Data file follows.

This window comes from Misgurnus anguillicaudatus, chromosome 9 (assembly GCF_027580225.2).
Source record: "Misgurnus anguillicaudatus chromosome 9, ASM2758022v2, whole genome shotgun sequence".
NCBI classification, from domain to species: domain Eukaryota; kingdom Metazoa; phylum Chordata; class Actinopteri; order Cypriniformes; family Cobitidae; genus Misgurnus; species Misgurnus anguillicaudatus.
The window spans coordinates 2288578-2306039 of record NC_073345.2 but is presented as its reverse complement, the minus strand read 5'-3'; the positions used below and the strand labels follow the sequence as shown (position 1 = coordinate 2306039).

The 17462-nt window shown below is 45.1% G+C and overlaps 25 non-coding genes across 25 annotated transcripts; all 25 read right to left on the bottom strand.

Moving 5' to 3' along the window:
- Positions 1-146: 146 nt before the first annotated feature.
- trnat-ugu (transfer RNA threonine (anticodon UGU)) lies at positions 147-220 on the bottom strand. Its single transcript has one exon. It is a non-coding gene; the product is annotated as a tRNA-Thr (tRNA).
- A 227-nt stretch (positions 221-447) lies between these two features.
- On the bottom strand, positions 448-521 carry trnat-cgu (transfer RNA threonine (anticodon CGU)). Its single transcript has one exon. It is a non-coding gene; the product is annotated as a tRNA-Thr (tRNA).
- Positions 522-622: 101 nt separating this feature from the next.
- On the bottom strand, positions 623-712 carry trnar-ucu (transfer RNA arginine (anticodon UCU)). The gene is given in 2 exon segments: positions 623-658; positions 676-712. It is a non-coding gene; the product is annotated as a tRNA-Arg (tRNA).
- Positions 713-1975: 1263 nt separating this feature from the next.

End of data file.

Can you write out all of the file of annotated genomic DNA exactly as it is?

This window comes from Misgurnus anguillicaudatus, chromosome 9 (assembly GCF_027580225.2).
Source record: "Misgurnus anguillicaudatus chromosome 9, ASM2758022v2, whole genome shotgun sequence".
NCBI classification, from domain to species: domain Eukaryota; kingdom Metazoa; phylum Chordata; class Actinopteri; order Cypriniformes; family Cobitidae; genus Misgurnus; species Misgurnus anguillicaudatus.
The window spans coordinates 2288578-2306039 of record NC_073345.2 but is presented as its reverse complement, the minus strand read 5'-3'; the positions used below and the strand labels follow the sequence as shown (position 1 = coordinate 2306039).

The 17462-nt window shown below is 45.1% G+C and overlaps 25 non-coding genes across 25 annotated transcripts; all 25 read right to left on the bottom strand.

Moving 5' to 3' along the window:
- Positions 1-146: 146 nt before the first annotated feature.
- trnat-ugu (transfer RNA threonine (anticodon UGU)) lies at positions 147-220 on the bottom strand. Its single transcript has one exon. It is a non-coding gene; the product is annotated as a tRNA-Thr (tRNA).
- A 227-nt stretch (positions 221-447) lies between these two features.
- On the bottom strand, positions 448-521 carry trnat-cgu (transfer RNA threonine (anticodon CGU)). Its single transcript has one exon. It is a non-coding gene; the product is annotated as a tRNA-Thr (tRNA).
- Positions 522-622: 101 nt separating this feature from the next.
- On the bottom strand, positions 623-712 carry trnar-ucu (transfer RNA arginine (anticodon UCU)). The gene is given in 2 exon segments: positions 623-658; positions 676-712. It is a non-coding gene; the product is annotated as a tRNA-Arg (tRNA).
- Positions 713-1975: 1263 nt separating this feature from the next.